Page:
How did you approach the digital screen format? The book has always been my favorite format for photography, so I approached this show as a book with each screen as a chapter. I picked five images per screen because it's enough to feel like you can get into something and you can see a series of relationships, but it's not too many. The work in this show is an extension of the show I did last year Outland Empire. I intentionally kept the images from Outland Empire out of this series, because I'd already shown them. But when you're looking at these you can see that Outland Empire is just another, related chapter.

Where are you finding new photography and new art that interests you? I don't find much. It kind of bums me out. If you look in my room, I have shelves full of amazing photo books but they all kind of stop at a certain time period.

But do you think people are just treating, or mistreating photography, in a different way now?
I feel like the problem is that there's this "follow the leader" aspect for people—primarily people younger than I am--that have access to the internet and Instagram specifically. And filters have exasperated that. Instead of getting a raw image and working it from scratch, you can just filter it, and it looks good. And that's the thing, it doesn't look bad, it works!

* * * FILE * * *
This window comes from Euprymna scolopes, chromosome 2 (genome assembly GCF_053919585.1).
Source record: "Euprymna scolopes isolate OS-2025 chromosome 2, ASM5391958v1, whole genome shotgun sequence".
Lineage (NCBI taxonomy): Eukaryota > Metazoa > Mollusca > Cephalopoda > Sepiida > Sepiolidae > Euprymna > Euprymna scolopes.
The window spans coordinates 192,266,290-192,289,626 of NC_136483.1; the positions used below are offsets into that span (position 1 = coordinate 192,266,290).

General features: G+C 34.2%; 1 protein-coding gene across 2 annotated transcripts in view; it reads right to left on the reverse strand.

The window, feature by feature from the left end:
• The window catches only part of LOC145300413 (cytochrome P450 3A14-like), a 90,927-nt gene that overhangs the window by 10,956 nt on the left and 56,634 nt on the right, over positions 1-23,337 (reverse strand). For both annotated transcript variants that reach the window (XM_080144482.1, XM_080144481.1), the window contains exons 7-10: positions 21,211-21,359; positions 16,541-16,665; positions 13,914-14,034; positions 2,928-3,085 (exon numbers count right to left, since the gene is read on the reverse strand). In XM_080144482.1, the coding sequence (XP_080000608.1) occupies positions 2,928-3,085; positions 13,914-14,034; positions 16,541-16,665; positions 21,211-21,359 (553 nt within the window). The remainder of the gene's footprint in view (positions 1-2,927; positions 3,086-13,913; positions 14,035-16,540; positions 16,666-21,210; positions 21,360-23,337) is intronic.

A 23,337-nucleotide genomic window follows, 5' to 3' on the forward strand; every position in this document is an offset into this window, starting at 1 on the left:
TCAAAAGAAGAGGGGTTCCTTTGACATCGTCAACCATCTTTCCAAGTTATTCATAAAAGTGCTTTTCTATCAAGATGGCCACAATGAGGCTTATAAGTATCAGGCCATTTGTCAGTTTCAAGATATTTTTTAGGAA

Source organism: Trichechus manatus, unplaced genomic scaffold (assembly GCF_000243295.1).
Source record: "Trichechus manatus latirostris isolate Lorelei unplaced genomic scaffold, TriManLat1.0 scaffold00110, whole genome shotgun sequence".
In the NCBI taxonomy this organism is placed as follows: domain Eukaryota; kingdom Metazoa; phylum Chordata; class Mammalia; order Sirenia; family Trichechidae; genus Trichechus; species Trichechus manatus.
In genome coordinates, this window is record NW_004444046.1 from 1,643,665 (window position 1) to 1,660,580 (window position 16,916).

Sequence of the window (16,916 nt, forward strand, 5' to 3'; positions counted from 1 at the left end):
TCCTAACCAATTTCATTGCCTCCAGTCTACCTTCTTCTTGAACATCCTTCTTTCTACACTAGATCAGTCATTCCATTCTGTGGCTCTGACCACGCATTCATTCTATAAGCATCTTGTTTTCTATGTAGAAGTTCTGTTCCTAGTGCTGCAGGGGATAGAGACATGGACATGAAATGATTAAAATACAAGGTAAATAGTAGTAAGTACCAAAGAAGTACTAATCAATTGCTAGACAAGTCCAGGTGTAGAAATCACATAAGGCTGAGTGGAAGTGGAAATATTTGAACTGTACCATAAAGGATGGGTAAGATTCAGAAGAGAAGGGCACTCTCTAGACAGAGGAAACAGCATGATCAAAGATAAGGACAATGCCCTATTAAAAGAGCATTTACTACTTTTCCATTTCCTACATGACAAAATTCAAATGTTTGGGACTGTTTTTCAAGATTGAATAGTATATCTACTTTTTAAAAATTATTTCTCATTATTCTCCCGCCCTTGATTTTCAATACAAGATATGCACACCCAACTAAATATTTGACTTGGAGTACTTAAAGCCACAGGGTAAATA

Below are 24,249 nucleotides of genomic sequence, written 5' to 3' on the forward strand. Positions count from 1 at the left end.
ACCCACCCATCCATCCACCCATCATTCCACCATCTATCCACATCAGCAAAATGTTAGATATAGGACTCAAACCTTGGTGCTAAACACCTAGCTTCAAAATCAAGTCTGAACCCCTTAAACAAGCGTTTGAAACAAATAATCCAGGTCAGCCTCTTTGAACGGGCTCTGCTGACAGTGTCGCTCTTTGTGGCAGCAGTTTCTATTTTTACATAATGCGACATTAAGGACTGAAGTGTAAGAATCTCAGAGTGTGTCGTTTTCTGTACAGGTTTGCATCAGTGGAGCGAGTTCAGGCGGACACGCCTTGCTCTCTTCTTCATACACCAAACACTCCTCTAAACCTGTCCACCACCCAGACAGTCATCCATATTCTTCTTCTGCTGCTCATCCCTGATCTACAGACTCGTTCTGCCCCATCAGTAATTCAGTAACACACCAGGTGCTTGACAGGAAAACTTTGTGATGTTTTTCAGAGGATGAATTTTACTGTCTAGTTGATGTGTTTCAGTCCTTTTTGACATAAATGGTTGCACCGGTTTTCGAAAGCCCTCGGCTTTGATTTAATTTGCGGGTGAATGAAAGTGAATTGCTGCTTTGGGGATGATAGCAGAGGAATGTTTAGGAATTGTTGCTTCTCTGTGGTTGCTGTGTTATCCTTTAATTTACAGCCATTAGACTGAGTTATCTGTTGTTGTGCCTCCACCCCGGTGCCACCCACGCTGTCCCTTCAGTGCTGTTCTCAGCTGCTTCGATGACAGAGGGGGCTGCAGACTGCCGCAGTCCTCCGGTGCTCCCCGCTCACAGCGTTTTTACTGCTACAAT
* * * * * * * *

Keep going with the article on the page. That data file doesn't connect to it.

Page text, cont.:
People end up making very pleasing images that look completely identical to tons of other images. And they consider that a success, because their image looks like this other person's image that they really like. When I was starting in photography, the idea was you looked at the people that really blew your mind, and you studied them, and you took influences from them, and then put them into your own language.

It seems like no one appreciates the sublime anymore. A lot of newer images I see are very pretty but it's very empty. It's like cotton candy. It's just air, there's nothing there. And I have a really hard time finding new work that actually interests me. It's not information overload, it's just not pushing harder with what you're seeing.

It's too bad that legends like Bruce Davidson are getting passed over by a lot of young photographers. Have you seen his subway book? Holy shit! That's what I'm talking about.

It's unreal, and that's all about pulling the sublime out of the most mundane thing out there. The fact that that book exists to me just proves the point that you can do it. It is out there. It is possible. It's not because he shot it on film, and it's not because he used a particular camera. It's not. It's him, his vision, his instincts.